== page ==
By: Nitisha Makharia, SVKM’s Pravin Gandhi College of Law

The Myanmar army has a history of meddling with the country’s politics. It all begin with the 1962 coup, in which the democratically elected government of the Prime Minister U Nu was toppled down by the army. The political ambition of the army has always been an impediment in the path of democracy in Myanmar. In 1990, The National League for Democracy (NLD) was prevented from forming a government after its decisive victory in the elections, due to the rejection of the result by the military.

Suu Kyi nearly spent close to two decades in detention, after organizing rallies calling for democratic reform and free election. In 2010, Myanmar ventured into a unique experiment in democracy largely initiated by the army.[i] The military-maintained power by reserving seats in the nations parliament. However, Myanmar has had quite a success in its unique type of democratic experiment, which enabled Aung San Suu Kyi to lead the NLD to build a government after the first openly contested general elections in 2015.

Despite military’s animosity Suu Kyi seemed to have navigated well the country’s democratic brand, creating the illusion that democracy in Myanmar had deeper roots. While in reality, neither the Myanmar society is entirely democratic, nor are the institutions rooted in democratic conditions.


The 2020 elections in Myanmar resulted in a landslide victory for the NLD, causing a political turmoil and prompting the military to stage a coup. On 1st February, just a few hours before the new Parliament were to convene and put forth its candidatures, military cars and trucks were sweeping the road, the press outlets were shut down, internet connections were suspended, and banks and markets closed off.  History is repeating itself and the military is now back in charge and has declared a year-long state of emergency[ii] under Article 417 of the 2008 Constitution.[iii]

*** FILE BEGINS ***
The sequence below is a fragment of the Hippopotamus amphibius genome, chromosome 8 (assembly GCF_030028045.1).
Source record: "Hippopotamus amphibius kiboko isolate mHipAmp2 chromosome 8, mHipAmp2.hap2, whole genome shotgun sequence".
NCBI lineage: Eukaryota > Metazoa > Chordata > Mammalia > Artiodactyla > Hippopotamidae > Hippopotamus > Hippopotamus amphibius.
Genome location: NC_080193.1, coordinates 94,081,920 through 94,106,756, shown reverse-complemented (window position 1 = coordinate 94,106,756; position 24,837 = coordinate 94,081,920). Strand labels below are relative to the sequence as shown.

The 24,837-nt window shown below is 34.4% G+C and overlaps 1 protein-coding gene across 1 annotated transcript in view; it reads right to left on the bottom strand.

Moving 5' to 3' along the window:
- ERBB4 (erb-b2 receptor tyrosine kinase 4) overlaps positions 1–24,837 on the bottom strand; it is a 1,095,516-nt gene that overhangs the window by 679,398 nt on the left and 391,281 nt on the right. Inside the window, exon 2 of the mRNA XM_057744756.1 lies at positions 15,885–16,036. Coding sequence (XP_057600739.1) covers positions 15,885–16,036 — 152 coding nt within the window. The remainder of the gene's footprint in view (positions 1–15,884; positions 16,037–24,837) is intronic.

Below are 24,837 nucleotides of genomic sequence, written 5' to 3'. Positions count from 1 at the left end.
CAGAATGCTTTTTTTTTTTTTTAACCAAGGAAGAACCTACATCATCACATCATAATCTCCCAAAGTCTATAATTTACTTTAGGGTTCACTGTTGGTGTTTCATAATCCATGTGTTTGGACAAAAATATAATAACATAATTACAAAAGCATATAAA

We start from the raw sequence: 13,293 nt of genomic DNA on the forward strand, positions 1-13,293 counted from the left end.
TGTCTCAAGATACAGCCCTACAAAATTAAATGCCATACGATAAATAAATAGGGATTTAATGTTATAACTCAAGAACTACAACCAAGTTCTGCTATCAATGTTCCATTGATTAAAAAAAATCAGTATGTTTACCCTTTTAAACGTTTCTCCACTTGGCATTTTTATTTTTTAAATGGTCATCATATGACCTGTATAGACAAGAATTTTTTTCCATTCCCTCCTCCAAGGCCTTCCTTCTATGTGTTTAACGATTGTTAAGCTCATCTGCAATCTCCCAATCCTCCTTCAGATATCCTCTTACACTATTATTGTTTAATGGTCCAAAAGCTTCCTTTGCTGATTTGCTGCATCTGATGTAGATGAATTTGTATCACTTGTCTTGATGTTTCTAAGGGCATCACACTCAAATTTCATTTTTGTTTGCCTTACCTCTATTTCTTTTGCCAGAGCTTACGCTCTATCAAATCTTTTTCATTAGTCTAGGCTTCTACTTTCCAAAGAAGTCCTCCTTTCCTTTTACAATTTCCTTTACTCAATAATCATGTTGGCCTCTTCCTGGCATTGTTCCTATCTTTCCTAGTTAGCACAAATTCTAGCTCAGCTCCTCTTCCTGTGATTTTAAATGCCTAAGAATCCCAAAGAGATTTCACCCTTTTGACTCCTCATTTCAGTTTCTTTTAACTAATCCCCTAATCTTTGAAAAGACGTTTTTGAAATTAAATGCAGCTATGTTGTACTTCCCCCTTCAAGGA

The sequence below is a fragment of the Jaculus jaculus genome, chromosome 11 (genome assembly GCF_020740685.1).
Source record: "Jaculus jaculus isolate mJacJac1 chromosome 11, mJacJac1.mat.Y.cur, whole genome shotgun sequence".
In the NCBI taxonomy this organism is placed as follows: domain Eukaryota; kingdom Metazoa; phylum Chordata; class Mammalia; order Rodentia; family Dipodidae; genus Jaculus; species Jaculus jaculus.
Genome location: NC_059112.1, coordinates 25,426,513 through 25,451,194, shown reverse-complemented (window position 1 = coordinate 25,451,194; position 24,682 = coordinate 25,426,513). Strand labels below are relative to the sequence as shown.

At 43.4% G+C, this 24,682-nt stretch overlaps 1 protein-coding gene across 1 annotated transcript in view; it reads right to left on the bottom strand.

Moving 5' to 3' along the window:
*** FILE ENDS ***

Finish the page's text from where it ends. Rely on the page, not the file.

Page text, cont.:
Suu Kyi and several NLD MPs are being held at an unknown location facing several charges, including violating the country’s official secrets act, possessing illegal walkie-talkies and publishing information that may “cause fear or alarm”. Tens of thousands of civilians have taken the streets nationwide against the coup. Water cannons were used by the military in an attempt to disperse the protesters, but when the response escalated, rubber bullets and live ammunition were also used. More than 500 innocent civilians have been killed. The military has sunken to a new low, by taking the lives of the innocent people, including children’s.

This is not a sudden development, suspicions about the military overthrowing Myanmar’s democratically elected government have been circulating for several days. The action has been taken because irregularities were not addressed by the Union Election Commission (UEC), where the military claims that the elections held in November 2020 were rigged.

The military claims to have discovered over a million irregularities, indicating potential voter fraud across all the regions. Since the government failed to address the military’s claims of electoral fraud, the NLD’s decision to form a new government and convene a new Parliament amounted to an attempt to forcibly seize state power.

Observers have stated that, the real reason of the military takeover was not the government’s dereliction with regards to the November elections. A total of 390 seats were won by the NLD, while the military-backed Union Solidarity and Development Party, barely managed to win 33 seats. This raised disquietedness among the military that their power would be curtailed by a democratic government. This action clearly reflected that the top military commander, Senior General Ming Aung Hlaing, who was slated to retire in July 2021 did not want the power to be taken away from him.

Aung San Suu Kyi’s silence and aloofness over the issue of displaced Rohingyas has not only stripped off her image, but her defense of the army on the international stage has brought her international disgrace. Ironically, she is now being detained by the army and facing a slew of largely insignificant charges as a result of her actions. It could serve as a lesson for democratic leaders to recognize that making changes that harm democratic values and principles is ultimately futile.